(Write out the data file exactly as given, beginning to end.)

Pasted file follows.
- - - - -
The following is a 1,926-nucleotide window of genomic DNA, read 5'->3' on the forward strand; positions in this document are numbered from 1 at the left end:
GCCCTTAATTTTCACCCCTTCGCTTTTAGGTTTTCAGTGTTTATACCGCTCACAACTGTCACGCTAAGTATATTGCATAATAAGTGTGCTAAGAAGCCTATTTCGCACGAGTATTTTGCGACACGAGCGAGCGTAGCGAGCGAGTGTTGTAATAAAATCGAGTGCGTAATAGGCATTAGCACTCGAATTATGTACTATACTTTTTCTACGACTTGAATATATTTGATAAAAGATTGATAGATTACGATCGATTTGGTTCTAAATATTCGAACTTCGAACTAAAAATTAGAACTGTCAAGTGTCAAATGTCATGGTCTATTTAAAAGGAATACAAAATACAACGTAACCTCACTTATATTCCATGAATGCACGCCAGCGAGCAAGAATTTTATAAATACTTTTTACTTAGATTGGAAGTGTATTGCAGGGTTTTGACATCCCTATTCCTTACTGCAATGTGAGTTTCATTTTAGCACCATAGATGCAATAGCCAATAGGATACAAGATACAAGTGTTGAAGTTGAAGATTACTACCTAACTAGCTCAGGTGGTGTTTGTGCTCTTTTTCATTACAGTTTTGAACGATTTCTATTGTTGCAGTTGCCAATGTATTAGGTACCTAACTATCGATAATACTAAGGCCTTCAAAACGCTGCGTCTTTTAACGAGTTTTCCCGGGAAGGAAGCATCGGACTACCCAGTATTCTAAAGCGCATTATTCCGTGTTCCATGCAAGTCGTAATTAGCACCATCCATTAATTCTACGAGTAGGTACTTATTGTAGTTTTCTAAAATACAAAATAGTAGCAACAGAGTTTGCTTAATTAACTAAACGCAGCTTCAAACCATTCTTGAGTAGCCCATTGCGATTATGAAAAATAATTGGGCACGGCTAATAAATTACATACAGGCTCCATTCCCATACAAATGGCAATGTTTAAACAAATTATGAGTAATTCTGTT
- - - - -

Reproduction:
The following is a 1,926-nucleotide window of genomic DNA, read 5'->3' on the forward strand; positions in this document are numbered from 1 at the left end:
GCCCTTAATTTTCACCCCTTCGCTTTTAGGTTTTCAGTGTTTATACCGCTCACAACTGTCACGCTAAGTATATTGCATAATAAGTGTGCTAAGAAGCCTATTTCGCACGAGTATTTTGCGACACGAGCGAGCGTAGCGAGCGAGTGTTGTAATAAAATCGAGTGCGTAATAGGCATTAGCACTCGAATTATGTACTATACTTTTTCTACGACTTGAATATATTTGATAAAAGATTGATAGATTACGATCGATTTGGTTCTAAATATTCGAACTTCGAACTAAAAATTAGAACTGTCAAGTGTCAAATGTCATGGTCTATTTAAAAGGAATACAAAATACAACGTAACCTCACTTATATTCCATGAATGCACGCCAGCGAGCAAGAATTTTATAAATACTTTTTACTTAGATTGGAAGTGTATTGCAGGGTTTTGACATCCCTATTCCTTACTGCAATGTGAGTTTCATTTTAGCACCATAGATGCAATAGCCAATAGGATACAAGATACAAGTGTTGAAGTTGAAGATTACTACCTAACTAGCTCAGGTGGTGTTTGTGCTCTTTTTCATTACAGTTTTGAACGATTTCTATTGTTGCAGTTGCCAATGTATTAGGTACCTAACTATCGATAATACTAAGGCCTTCAAAACGCTGCGTCTTTTAACGAGTTTTCCCGGGAAGGAAGCATCGGACTACCCAGTATTCTAAAGCGCATTATTCCGTGTTCCATGCAAGTCGTAATTAGCACCATCCATTAATTCTACGAGTAGGTACTTATTGTAGTTTTCTAAAATACAAAATAGTAGCAACAGAGTTTGCTTAATTAACTAAACGCAGCTTCAAACCATTCTTGAGTAGCCCATTGCGATTATGAAAAATAATTGGGCACGGCTAATAAATTACATACAGGCTCCATTCCCATACAAATGGCAATGTTTAAACAAATTATGAGTAATTCTGTT